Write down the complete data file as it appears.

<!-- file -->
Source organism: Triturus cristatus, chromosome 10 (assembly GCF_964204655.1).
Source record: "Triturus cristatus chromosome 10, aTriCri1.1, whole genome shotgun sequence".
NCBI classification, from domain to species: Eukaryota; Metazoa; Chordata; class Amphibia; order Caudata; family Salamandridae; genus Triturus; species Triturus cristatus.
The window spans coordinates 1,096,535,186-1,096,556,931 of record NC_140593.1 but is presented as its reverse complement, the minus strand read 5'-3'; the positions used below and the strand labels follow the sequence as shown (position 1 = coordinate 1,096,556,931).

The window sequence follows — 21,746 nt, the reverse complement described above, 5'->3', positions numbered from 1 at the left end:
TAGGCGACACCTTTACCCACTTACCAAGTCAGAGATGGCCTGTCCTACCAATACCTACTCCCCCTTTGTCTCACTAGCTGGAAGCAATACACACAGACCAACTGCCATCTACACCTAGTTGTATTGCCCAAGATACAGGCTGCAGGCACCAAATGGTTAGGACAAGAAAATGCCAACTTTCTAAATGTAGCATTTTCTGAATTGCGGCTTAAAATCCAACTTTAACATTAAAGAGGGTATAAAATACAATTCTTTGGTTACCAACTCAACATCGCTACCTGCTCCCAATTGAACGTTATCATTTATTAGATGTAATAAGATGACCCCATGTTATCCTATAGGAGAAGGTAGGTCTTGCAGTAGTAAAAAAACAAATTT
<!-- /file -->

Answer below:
Source organism: Triturus cristatus, chromosome 10 (assembly GCF_964204655.1).
Source record: "Triturus cristatus chromosome 10, aTriCri1.1, whole genome shotgun sequence".
NCBI classification, from domain to species: Eukaryota; Metazoa; Chordata; class Amphibia; order Caudata; family Salamandridae; genus Triturus; species Triturus cristatus.
The window spans coordinates 1,096,535,186-1,096,556,931 of record NC_140593.1 but is presented as its reverse complement, the minus strand read 5'-3'; the positions used below and the strand labels follow the sequence as shown (position 1 = coordinate 1,096,556,931).

The window sequence follows — 21,746 nt, the reverse complement described above, 5'->3', positions numbered from 1 at the left end:
TAGGCGACACCTTTACCCACTTACCAAGTCAGAGATGGCCTGTCCTACCAATACCTACTCCCCCTTTGTCTCACTAGCTGGAAGCAATACACACAGACCAACTGCCATCTACACCTAGTTGTATTGCCCAAGATACAGGCTGCAGGCACCAAATGGTTAGGACAAGAAAATGCCAACTTTCTAAATGTAGCATTTTCTGAATTGCGGCTTAAAATCCAACTTTAACATTAAAGAGGGTATAAAATACAATTCTTTGGTTACCAACTCAACATCGCTACCTGCTCCCAATTGAACGTTATCATTTATTAGATGTAATAAGATGACCCCATGTTATCCTATAGGAGAAGGTAGGTCTTGCAGTAGTAAAAAAACAAATTT